Where, as in the instant case, IFP status ultimately has been granted, it matters little whether one treats the presentation of the Title VII complaint and IFP application to the Pro Se Office as constructively "commencing" the action or as merely tolling the ninety-day period until the IFP application is acted upon. Once IFP status is granted, the Pro Se Office of the District routinely assumes the task of filing the complaint along with the order granting IFP. There is no occasion, therefore, for the filing period to begin running again against the plaintiff. For all practical purposes, then, the clock will have stopped running on the day the plaintiff originally presented the complaint to the Pro Se Office.
The case is different where, as in Dzaba, supra, IFP status is denied. If the ninety-day period is held to begin running again from the day the plaintiff receives notice that IFP status has been denied, and the plaintiff delays in paying the filing fee, the statutory period may well lapse before the fee has been paid and the complaint formally filed. In such cases, the additional delay will have been attributable to the conduct of the plaintiff rather than to district court administration. It therefore seems neither unreasonable nor inconsistent with the concerns underlying the District practice discussed above to start the ninety-day period running again if IFP status is denied, subject of course to additional tolling if the circumstances warrant it.
As the Court discusses later in this opinion, the Supreme Court made clear in Baldwin County Welcome Center v. Brown, 466 U.S. 147, 104 S.Ct. 1723, 80 L.Ed.2d 196 (1984) (per curiam), that the equitable tolling doctrine may be applied to the ninety-day filing period at issue here. The Supreme Court in Baldwin County did not explicitly consider a district court filing rule such as that invoked here. Nevertheless, the practice in this District, and its rationale, appear entirely consistent with the Supreme Court's discussion of equitable tolling principles in that case. See 466 U.S. at 151, 104 S.Ct. at 1725. This Court therefore assumes for purposes of the instant motions that the practice in the District of tolling the ninety-day filing period while an IFP application is pending remains valid after Baldwin County. Defendant makes no argument to the contrary.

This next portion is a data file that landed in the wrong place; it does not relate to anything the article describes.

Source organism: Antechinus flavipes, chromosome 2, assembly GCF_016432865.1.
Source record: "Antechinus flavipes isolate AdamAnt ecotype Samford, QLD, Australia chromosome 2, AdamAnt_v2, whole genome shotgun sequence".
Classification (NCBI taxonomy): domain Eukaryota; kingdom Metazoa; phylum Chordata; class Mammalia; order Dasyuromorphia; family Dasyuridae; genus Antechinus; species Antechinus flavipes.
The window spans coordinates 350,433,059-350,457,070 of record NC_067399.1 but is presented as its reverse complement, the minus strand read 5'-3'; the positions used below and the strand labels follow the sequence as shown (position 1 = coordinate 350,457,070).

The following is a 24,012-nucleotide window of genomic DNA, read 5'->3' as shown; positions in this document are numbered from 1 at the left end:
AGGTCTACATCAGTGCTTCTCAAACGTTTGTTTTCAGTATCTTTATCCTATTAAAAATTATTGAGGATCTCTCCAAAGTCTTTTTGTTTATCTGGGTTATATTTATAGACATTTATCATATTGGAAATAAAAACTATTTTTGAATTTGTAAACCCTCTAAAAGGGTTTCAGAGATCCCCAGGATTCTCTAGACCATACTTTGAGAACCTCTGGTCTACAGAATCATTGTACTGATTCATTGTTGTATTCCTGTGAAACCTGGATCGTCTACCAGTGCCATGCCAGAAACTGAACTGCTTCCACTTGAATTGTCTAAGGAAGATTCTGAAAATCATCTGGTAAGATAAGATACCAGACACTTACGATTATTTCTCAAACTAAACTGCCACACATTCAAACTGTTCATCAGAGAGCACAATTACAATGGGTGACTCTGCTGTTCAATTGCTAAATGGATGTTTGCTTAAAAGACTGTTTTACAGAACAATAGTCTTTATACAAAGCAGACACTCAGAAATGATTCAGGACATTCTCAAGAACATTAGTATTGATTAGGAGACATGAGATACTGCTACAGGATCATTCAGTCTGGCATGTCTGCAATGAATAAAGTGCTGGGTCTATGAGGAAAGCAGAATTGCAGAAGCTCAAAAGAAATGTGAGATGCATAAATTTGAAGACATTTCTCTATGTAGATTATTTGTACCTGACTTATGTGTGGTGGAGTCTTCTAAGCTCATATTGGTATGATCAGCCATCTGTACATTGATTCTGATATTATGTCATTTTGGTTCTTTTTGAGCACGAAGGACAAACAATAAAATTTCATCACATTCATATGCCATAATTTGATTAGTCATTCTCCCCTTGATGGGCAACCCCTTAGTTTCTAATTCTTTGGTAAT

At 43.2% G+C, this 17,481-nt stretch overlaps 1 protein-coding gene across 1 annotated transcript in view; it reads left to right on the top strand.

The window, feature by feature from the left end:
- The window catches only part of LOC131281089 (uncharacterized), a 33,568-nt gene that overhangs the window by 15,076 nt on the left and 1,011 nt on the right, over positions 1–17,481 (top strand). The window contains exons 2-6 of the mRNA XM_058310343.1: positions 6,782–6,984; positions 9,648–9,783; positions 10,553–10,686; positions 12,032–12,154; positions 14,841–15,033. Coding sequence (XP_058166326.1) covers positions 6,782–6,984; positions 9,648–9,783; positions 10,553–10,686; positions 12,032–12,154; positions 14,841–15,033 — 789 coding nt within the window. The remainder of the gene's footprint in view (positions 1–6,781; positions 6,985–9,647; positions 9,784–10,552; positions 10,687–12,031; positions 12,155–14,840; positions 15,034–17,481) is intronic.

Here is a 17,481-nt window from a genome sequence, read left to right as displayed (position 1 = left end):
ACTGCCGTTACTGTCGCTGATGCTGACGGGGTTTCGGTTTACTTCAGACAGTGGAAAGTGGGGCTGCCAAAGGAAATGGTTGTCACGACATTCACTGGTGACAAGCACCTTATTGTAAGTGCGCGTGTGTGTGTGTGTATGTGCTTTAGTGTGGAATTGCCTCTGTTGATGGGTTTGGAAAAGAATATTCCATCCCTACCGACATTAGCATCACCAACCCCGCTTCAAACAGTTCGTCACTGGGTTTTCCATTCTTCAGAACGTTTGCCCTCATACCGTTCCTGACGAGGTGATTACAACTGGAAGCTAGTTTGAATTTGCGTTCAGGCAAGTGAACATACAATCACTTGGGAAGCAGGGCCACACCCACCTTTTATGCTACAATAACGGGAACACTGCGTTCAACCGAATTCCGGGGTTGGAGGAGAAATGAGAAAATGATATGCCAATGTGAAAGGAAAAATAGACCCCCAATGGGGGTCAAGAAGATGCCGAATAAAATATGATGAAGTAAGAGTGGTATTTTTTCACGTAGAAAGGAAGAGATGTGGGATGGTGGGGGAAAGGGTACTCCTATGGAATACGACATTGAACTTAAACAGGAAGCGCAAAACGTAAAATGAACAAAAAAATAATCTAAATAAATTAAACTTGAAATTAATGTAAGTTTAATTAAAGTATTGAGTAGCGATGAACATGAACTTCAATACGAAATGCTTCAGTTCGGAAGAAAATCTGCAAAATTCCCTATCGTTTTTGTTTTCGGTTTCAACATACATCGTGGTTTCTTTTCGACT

The Eleventh Circuit has held, however, that the requirements of Baldwin County may be met where the Title VII plaintiff timely files both his or her right-to-sue letter and EEOC charge, Judkins v. Beech Aircraft Corp., 745 F.2d 1330 (11th Cir.1984) (per curiam), or where the plaintiffs application for appointment of counsel or for IFP status — filed within the ninety-day period — adequately describes the legal and factual basis of his or her discrimination claim, Robinson v. City of Fairfield, 750 F.2d 1507, 1511 (11th Cir. 1985) (per curiam). The Seventh Circuit, relying on dictum in the Supreme Court's opinion, has held that Baldwin County does not disturb that circuit's prior rule, which was that a goodfaith request for appointed counsel made within the statutory period will toll the ninety-day limitation until such time as the request is acted upon. Brown v. J.I. Case Co., 756 F.2d 48, 51 (7th Cir.1985); see Baldwin County, supra, 466 U.S. at 151, 104 S.Ct. at 1725.